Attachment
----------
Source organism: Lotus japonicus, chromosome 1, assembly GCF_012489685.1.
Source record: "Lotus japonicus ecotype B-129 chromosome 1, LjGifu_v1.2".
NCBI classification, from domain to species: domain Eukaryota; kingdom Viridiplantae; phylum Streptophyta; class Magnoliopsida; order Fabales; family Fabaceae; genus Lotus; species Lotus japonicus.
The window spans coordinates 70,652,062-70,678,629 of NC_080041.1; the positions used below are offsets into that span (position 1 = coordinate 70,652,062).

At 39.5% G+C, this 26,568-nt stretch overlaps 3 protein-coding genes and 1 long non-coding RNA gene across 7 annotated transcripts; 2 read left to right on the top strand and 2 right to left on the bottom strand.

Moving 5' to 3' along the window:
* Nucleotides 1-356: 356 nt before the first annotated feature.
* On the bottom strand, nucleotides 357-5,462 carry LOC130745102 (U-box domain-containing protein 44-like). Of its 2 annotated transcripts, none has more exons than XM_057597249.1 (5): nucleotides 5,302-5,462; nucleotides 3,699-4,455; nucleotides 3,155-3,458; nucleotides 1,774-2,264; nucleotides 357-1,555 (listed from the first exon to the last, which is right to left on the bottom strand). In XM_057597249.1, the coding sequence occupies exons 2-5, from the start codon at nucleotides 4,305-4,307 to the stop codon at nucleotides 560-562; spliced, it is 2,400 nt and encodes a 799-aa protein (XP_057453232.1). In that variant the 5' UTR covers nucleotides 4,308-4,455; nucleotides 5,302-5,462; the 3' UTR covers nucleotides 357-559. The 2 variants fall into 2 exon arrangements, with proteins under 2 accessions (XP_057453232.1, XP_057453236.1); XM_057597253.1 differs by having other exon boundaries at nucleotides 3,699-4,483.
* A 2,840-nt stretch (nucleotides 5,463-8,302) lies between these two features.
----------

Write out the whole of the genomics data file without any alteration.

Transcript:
Source organism: Lotus japonicus, chromosome 1, assembly GCF_012489685.1.
Source record: "Lotus japonicus ecotype B-129 chromosome 1, LjGifu_v1.2".
NCBI classification, from domain to species: domain Eukaryota; kingdom Viridiplantae; phylum Streptophyta; class Magnoliopsida; order Fabales; family Fabaceae; genus Lotus; species Lotus japonicus.
The window spans coordinates 70,652,062-70,678,629 of NC_080041.1; the positions used below are offsets into that span (position 1 = coordinate 70,652,062).

At 39.5% G+C, this 26,568-nt stretch overlaps 3 protein-coding genes and 1 long non-coding RNA gene across 7 annotated transcripts; 2 read left to right on the top strand and 2 right to left on the bottom strand.

Moving 5' to 3' along the window:
* Nucleotides 1-356: 356 nt before the first annotated feature.
* On the bottom strand, nucleotides 357-5,462 carry LOC130745102 (U-box domain-containing protein 44-like). Of its 2 annotated transcripts, none has more exons than XM_057597249.1 (5): nucleotides 5,302-5,462; nucleotides 3,699-4,455; nucleotides 3,155-3,458; nucleotides 1,774-2,264; nucleotides 357-1,555 (listed from the first exon to the last, which is right to left on the bottom strand). In XM_057597249.1, the coding sequence occupies exons 2-5, from the start codon at nucleotides 4,305-4,307 to the stop codon at nucleotides 560-562; spliced, it is 2,400 nt and encodes a 799-aa protein (XP_057453232.1). In that variant the 5' UTR covers nucleotides 4,308-4,455; nucleotides 5,302-5,462; the 3' UTR covers nucleotides 357-559. The 2 variants fall into 2 exon arrangements, with proteins under 2 accessions (XP_057453232.1, XP_057453236.1); XM_057597253.1 differs by having other exon boundaries at nucleotides 3,699-4,483.
* A 2,840-nt stretch (nucleotides 5,463-8,302) lies between these two features.